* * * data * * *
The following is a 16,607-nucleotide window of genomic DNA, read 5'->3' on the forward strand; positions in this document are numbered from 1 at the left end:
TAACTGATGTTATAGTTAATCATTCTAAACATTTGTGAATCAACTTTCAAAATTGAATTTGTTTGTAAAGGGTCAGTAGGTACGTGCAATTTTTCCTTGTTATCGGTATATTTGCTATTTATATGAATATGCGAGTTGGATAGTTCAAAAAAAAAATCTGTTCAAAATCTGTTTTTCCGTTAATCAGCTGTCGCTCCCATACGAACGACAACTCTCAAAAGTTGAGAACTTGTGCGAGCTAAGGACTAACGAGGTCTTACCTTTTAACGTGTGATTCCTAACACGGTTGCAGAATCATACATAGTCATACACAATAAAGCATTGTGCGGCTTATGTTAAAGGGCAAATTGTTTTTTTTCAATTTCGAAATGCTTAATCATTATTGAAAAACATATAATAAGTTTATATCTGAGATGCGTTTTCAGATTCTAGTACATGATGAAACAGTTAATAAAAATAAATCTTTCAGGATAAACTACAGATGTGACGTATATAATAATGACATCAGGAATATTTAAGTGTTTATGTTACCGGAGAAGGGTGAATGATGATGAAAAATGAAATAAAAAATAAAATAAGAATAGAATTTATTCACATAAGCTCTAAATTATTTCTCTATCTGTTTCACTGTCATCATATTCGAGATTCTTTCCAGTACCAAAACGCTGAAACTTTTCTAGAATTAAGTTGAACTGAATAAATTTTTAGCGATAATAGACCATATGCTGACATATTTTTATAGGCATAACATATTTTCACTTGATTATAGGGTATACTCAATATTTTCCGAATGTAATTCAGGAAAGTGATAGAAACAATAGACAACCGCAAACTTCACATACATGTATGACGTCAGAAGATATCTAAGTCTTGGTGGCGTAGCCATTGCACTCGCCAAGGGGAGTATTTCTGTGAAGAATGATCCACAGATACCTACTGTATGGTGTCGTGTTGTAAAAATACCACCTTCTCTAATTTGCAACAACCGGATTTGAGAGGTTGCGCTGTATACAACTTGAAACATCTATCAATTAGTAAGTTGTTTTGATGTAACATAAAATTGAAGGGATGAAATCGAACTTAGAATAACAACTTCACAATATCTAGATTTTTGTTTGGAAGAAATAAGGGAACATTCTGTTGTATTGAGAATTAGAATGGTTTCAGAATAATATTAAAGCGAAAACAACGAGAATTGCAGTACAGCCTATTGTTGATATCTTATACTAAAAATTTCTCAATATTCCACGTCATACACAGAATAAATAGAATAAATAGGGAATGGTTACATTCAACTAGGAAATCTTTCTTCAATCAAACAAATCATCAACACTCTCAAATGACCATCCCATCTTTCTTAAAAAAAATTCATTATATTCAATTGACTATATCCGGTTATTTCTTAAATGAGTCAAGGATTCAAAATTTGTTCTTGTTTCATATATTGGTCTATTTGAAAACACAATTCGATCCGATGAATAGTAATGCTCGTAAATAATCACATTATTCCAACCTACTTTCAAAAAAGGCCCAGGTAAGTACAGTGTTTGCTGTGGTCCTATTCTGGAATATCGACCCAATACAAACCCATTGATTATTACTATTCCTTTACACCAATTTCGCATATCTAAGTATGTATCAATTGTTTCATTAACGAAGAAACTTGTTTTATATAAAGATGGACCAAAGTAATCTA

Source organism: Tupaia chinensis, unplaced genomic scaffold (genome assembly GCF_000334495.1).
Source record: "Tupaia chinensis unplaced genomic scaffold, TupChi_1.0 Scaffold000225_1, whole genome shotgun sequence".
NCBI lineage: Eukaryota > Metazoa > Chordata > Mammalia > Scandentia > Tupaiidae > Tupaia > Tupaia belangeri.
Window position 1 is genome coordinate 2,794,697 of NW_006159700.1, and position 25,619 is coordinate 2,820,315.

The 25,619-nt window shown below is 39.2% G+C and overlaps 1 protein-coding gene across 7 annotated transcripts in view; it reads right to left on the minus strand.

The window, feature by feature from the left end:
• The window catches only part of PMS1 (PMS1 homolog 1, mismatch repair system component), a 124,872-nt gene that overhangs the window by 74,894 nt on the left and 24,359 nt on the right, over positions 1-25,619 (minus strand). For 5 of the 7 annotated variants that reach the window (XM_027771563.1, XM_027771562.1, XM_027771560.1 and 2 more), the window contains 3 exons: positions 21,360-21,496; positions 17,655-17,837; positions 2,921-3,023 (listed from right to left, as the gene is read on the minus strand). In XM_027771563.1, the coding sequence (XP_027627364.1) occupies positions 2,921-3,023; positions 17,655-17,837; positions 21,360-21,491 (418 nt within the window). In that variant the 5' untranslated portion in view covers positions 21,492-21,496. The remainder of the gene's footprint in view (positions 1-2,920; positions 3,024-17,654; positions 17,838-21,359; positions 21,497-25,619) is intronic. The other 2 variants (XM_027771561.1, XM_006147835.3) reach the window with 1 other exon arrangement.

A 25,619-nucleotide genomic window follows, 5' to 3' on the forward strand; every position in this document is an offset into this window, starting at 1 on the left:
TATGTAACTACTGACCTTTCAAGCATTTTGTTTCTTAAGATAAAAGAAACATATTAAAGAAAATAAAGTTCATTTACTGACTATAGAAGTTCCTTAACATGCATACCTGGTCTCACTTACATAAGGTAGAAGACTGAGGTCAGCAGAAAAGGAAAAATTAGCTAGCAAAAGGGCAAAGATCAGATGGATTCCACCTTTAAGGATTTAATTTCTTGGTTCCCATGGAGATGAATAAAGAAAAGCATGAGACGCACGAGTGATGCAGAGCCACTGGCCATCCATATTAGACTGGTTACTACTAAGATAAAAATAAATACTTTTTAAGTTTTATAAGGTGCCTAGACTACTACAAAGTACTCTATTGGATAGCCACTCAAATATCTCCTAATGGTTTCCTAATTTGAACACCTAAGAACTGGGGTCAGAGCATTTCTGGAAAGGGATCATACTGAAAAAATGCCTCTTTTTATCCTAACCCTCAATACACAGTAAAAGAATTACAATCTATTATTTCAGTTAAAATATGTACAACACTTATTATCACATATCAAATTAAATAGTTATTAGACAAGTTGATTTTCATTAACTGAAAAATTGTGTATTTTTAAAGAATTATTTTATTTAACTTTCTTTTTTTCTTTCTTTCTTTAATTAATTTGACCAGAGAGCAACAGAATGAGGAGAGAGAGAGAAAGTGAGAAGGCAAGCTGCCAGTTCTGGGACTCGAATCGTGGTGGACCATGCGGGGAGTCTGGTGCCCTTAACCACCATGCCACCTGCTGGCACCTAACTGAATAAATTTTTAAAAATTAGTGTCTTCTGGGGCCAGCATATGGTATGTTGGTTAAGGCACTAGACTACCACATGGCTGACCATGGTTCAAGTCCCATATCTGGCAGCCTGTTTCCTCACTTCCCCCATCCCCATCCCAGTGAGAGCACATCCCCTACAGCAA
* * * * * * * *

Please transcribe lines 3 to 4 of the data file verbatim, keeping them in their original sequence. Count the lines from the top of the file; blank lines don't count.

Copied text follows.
Source organism: Tupaia chinensis, unplaced genomic scaffold (genome assembly GCF_000334495.1).
Source record: "Tupaia chinensis unplaced genomic scaffold, TupChi_1.0 Scaffold000225_1, whole genome shotgun sequence".